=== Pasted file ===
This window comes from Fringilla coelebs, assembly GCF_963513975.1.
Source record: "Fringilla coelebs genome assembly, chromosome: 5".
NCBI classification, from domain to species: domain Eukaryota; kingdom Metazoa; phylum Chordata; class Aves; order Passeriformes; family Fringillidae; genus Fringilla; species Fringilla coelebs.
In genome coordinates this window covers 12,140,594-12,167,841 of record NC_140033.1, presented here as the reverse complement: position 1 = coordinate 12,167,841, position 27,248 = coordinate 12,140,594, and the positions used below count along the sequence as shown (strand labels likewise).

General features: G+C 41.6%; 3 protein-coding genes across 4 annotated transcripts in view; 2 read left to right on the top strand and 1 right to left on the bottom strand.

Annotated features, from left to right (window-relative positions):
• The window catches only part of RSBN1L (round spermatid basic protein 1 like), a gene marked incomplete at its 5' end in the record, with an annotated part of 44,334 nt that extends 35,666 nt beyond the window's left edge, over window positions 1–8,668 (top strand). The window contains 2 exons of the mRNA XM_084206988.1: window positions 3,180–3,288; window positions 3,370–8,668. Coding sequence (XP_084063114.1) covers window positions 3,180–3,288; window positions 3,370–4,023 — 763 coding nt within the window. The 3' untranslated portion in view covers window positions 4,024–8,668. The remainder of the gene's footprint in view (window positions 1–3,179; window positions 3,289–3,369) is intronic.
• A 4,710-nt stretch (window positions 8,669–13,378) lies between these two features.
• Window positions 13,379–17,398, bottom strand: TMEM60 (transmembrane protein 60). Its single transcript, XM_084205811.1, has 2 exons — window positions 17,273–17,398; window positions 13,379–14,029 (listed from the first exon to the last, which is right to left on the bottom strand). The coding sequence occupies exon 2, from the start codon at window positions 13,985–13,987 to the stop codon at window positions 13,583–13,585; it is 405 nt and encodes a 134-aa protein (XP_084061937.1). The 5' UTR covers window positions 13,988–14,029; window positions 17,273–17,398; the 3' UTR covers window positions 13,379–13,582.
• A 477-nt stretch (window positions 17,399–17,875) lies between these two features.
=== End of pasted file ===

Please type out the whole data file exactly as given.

This window comes from Fringilla coelebs, assembly GCF_963513975.1.
Source record: "Fringilla coelebs genome assembly, chromosome: 5".
NCBI classification, from domain to species: domain Eukaryota; kingdom Metazoa; phylum Chordata; class Aves; order Passeriformes; family Fringillidae; genus Fringilla; species Fringilla coelebs.
In genome coordinates this window covers 12,140,594-12,167,841 of record NC_140033.1, presented here as the reverse complement: position 1 = coordinate 12,167,841, position 27,248 = coordinate 12,140,594, and the positions used below count along the sequence as shown (strand labels likewise).

General features: G+C 41.6%; 3 protein-coding genes across 4 annotated transcripts in view; 2 read left to right on the top strand and 1 right to left on the bottom strand.

Annotated features, from left to right (window-relative positions):
• The window catches only part of RSBN1L (round spermatid basic protein 1 like), a gene marked incomplete at its 5' end in the record, with an annotated part of 44,334 nt that extends 35,666 nt beyond the window's left edge, over window positions 1–8,668 (top strand). The window contains 2 exons of the mRNA XM_084206988.1: window positions 3,180–3,288; window positions 3,370–8,668. Coding sequence (XP_084063114.1) covers window positions 3,180–3,288; window positions 3,370–4,023 — 763 coding nt within the window. The 3' untranslated portion in view covers window positions 4,024–8,668. The remainder of the gene's footprint in view (window positions 1–3,179; window positions 3,289–3,369) is intronic.
• A 4,710-nt stretch (window positions 8,669–13,378) lies between these two features.
• Window positions 13,379–17,398, bottom strand: TMEM60 (transmembrane protein 60). Its single transcript, XM_084205811.1, has 2 exons — window positions 17,273–17,398; window positions 13,379–14,029 (listed from the first exon to the last, which is right to left on the bottom strand). The coding sequence occupies exon 2, from the start codon at window positions 13,985–13,987 to the stop codon at window positions 13,583–13,585; it is 405 nt and encodes a 134-aa protein (XP_084061937.1). The 5' UTR covers window positions 13,988–14,029; window positions 17,273–17,398; the 3' UTR covers window positions 13,379–13,582.
• A 477-nt stretch (window positions 17,399–17,875) lies between these two features.